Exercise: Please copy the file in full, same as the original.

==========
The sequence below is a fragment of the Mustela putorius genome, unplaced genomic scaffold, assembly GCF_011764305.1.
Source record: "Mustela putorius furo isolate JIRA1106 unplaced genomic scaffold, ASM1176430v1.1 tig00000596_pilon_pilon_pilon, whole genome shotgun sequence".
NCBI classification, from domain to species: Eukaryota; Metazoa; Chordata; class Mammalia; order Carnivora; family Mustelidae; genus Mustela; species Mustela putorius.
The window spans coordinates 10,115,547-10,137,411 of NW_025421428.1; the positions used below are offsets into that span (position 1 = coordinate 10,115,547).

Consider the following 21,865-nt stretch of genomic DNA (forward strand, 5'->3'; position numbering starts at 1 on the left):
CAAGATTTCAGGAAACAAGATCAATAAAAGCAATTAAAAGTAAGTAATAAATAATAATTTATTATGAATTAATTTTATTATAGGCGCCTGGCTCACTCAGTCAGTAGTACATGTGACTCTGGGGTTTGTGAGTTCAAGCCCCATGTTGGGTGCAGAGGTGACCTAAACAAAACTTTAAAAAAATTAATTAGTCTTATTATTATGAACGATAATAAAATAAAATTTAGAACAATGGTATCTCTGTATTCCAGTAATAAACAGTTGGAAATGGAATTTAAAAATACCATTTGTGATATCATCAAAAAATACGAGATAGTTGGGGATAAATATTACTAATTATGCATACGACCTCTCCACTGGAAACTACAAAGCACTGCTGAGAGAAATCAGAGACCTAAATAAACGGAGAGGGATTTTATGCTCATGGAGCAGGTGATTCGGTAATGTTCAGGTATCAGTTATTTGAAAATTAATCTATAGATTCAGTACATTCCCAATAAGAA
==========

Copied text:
The sequence below is a fragment of the Mustela putorius genome, unplaced genomic scaffold, assembly GCF_011764305.1.
Source record: "Mustela putorius furo isolate JIRA1106 unplaced genomic scaffold, ASM1176430v1.1 tig00000596_pilon_pilon_pilon, whole genome shotgun sequence".
NCBI classification, from domain to species: Eukaryota; Metazoa; Chordata; class Mammalia; order Carnivora; family Mustelidae; genus Mustela; species Mustela putorius.
The window spans coordinates 10,115,547-10,137,411 of NW_025421428.1; the positions used below are offsets into that span (position 1 = coordinate 10,115,547).

Consider the following 21,865-nt stretch of genomic DNA (forward strand, 5'->3'; position numbering starts at 1 on the left):
CAAGATTTCAGGAAACAAGATCAATAAAAGCAATTAAAAGTAAGTAATAAATAATAATTTATTATGAATTAATTTTATTATAGGCGCCTGGCTCACTCAGTCAGTAGTACATGTGACTCTGGGGTTTGTGAGTTCAAGCCCCATGTTGGGTGCAGAGGTGACCTAAACAAAACTTTAAAAAAATTAATTAGTCTTATTATTATGAACGATAATAAAATAAAATTTAGAACAATGGTATCTCTGTATTCCAGTAATAAACAGTTGGAAATGGAATTTAAAAATACCATTTGTGATATCATCAAAAAATACGAGATAGTTGGGGATAAATATTACTAATTATGCATACGACCTCTCCACTGGAAACTACAAAGCACTGCTGAGAGAAATCAGAGACCTAAATAAACGGAGAGGGATTTTATGCTCATGGAGCAGGTGATTCGGTAATGTTCAGGTATCAGTTATTTGAAAATTAATCTATAGATTCAGTACATTCCCAATAAGAA